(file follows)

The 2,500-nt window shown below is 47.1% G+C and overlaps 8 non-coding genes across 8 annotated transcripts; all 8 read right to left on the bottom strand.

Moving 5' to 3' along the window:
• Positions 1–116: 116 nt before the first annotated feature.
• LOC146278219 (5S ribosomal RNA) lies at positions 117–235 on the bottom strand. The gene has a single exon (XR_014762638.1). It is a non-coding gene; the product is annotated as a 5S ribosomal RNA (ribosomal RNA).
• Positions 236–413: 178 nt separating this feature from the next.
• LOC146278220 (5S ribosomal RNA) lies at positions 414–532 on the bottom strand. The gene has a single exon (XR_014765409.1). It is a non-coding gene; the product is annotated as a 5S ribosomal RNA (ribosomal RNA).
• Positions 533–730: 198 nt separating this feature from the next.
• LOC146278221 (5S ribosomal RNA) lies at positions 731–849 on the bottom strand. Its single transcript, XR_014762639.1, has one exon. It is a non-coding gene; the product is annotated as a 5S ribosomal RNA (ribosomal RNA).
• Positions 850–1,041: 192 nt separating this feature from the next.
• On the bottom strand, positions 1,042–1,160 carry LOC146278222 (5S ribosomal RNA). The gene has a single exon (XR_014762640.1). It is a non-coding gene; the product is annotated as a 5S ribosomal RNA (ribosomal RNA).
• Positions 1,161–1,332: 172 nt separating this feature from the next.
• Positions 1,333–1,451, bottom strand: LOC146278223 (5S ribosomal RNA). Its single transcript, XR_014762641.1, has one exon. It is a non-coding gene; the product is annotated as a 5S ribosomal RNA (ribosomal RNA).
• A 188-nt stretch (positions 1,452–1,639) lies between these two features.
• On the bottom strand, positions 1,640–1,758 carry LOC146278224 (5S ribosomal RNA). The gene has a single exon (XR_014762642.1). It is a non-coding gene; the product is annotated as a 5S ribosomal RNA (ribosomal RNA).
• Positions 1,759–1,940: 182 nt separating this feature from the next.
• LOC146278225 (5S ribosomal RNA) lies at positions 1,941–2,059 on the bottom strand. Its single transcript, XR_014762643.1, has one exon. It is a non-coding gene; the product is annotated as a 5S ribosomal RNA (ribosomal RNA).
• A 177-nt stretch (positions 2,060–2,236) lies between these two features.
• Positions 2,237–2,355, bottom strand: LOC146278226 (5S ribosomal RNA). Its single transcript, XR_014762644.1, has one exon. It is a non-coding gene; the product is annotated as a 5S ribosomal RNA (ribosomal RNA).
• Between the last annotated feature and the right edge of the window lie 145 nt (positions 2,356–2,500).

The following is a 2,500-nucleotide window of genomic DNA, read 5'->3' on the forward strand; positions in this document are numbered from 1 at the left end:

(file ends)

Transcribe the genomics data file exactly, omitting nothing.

The 2,500-nt window shown below is 47.1% G+C and overlaps 8 non-coding genes across 8 annotated transcripts; all 8 read right to left on the bottom strand.

Moving 5' to 3' along the window:
• Positions 1–116: 116 nt before the first annotated feature.
• LOC146278219 (5S ribosomal RNA) lies at positions 117–235 on the bottom strand. The gene has a single exon (XR_014762638.1). It is a non-coding gene; the product is annotated as a 5S ribosomal RNA (ribosomal RNA).
• Positions 236–413: 178 nt separating this feature from the next.
• LOC146278220 (5S ribosomal RNA) lies at positions 414–532 on the bottom strand. The gene has a single exon (XR_014765409.1). It is a non-coding gene; the product is annotated as a 5S ribosomal RNA (ribosomal RNA).
• Positions 533–730: 198 nt separating this feature from the next.
• LOC146278221 (5S ribosomal RNA) lies at positions 731–849 on the bottom strand. Its single transcript, XR_014762639.1, has one exon. It is a non-coding gene; the product is annotated as a 5S ribosomal RNA (ribosomal RNA).
• Positions 850–1,041: 192 nt separating this feature from the next.
• On the bottom strand, positions 1,042–1,160 carry LOC146278222 (5S ribosomal RNA). The gene has a single exon (XR_014762640.1). It is a non-coding gene; the product is annotated as a 5S ribosomal RNA (ribosomal RNA).
• Positions 1,161–1,332: 172 nt separating this feature from the next.
• Positions 1,333–1,451, bottom strand: LOC146278223 (5S ribosomal RNA). Its single transcript, XR_014762641.1, has one exon. It is a non-coding gene; the product is annotated as a 5S ribosomal RNA (ribosomal RNA).
• A 188-nt stretch (positions 1,452–1,639) lies between these two features.
• On the bottom strand, positions 1,640–1,758 carry LOC146278224 (5S ribosomal RNA). The gene has a single exon (XR_014762642.1). It is a non-coding gene; the product is annotated as a 5S ribosomal RNA (ribosomal RNA).
• Positions 1,759–1,940: 182 nt separating this feature from the next.
• LOC146278225 (5S ribosomal RNA) lies at positions 1,941–2,059 on the bottom strand. Its single transcript, XR_014762643.1, has one exon. It is a non-coding gene; the product is annotated as a 5S ribosomal RNA (ribosomal RNA).
• A 177-nt stretch (positions 2,060–2,236) lies between these two features.
• Positions 2,237–2,355, bottom strand: LOC146278226 (5S ribosomal RNA). Its single transcript, XR_014762644.1, has one exon. It is a non-coding gene; the product is annotated as a 5S ribosomal RNA (ribosomal RNA).
• Between the last annotated feature and the right edge of the window lie 145 nt (positions 2,356–2,500).

The following is a 2,500-nucleotide window of genomic DNA, read 5'->3' on the forward strand; positions in this document are numbered from 1 at the left end: